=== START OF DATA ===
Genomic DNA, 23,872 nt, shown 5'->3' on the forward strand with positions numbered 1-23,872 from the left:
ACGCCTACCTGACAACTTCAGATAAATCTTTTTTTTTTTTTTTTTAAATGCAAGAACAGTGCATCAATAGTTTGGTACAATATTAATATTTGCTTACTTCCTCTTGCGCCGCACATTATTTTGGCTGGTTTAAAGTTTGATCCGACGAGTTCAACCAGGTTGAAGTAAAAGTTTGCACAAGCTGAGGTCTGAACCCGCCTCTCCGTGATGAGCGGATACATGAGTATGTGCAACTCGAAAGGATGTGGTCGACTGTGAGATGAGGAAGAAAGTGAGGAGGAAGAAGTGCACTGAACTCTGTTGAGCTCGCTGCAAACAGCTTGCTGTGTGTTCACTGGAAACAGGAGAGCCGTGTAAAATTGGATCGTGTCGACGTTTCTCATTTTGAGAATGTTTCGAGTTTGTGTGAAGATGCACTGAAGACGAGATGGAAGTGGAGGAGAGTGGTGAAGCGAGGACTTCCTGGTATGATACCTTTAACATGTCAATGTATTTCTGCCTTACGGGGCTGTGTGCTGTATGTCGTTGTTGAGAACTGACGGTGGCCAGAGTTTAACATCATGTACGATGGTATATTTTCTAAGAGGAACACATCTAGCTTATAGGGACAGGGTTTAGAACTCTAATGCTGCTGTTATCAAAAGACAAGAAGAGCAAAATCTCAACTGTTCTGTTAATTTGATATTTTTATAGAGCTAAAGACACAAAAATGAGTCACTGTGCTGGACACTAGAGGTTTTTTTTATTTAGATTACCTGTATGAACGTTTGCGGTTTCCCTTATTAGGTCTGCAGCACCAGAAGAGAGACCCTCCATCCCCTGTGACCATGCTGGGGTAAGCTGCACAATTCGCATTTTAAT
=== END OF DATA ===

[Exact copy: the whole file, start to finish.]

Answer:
Genomic DNA, 23,872 nt, shown 5'->3' on the forward strand with positions numbered 1-23,872 from the left:
ACGCCTACCTGACAACTTCAGATAAATCTTTTTTTTTTTTTTTTTAAATGCAAGAACAGTGCATCAATAGTTTGGTACAATATTAATATTTGCTTACTTCCTCTTGCGCCGCACATTATTTTGGCTGGTTTAAAGTTTGATCCGACGAGTTCAACCAGGTTGAAGTAAAAGTTTGCACAAGCTGAGGTCTGAACCCGCCTCTCCGTGATGAGCGGATACATGAGTATGTGCAACTCGAAAGGATGTGGTCGACTGTGAGATGAGGAAGAAAGTGAGGAGGAAGAAGTGCACTGAACTCTGTTGAGCTCGCTGCAAACAGCTTGCTGTGTGTTCACTGGAAACAGGAGAGCCGTGTAAAATTGGATCGTGTCGACGTTTCTCATTTTGAGAATGTTTCGAGTTTGTGTGAAGATGCACTGAAGACGAGATGGAAGTGGAGGAGAGTGGTGAAGCGAGGACTTCCTGGTATGATACCTTTAACATGTCAATGTATTTCTGCCTTACGGGGCTGTGTGCTGTATGTCGTTGTTGAGAACTGACGGTGGCCAGAGTTTAACATCATGTACGATGGTATATTTTCTAAGAGGAACACATCTAGCTTATAGGGACAGGGTTTAGAACTCTAATGCTGCTGTTATCAAAAGACAAGAAGAGCAAAATCTCAACTGTTCTGTTAATTTGATATTTTTATAGAGCTAAAGACACAAAAATGAGTCACTGTGCTGGACACTAGAGGTTTTTTTTATTTAGATTACCTGTATGAACGTTTGCGGTTTCCCTTATTAGGTCTGCAGCACCAGAAGAGAGACCCTCCATCCCCTGTGACCATGCTGGGGTAAGCTGCACAATTCGCATTTTAAT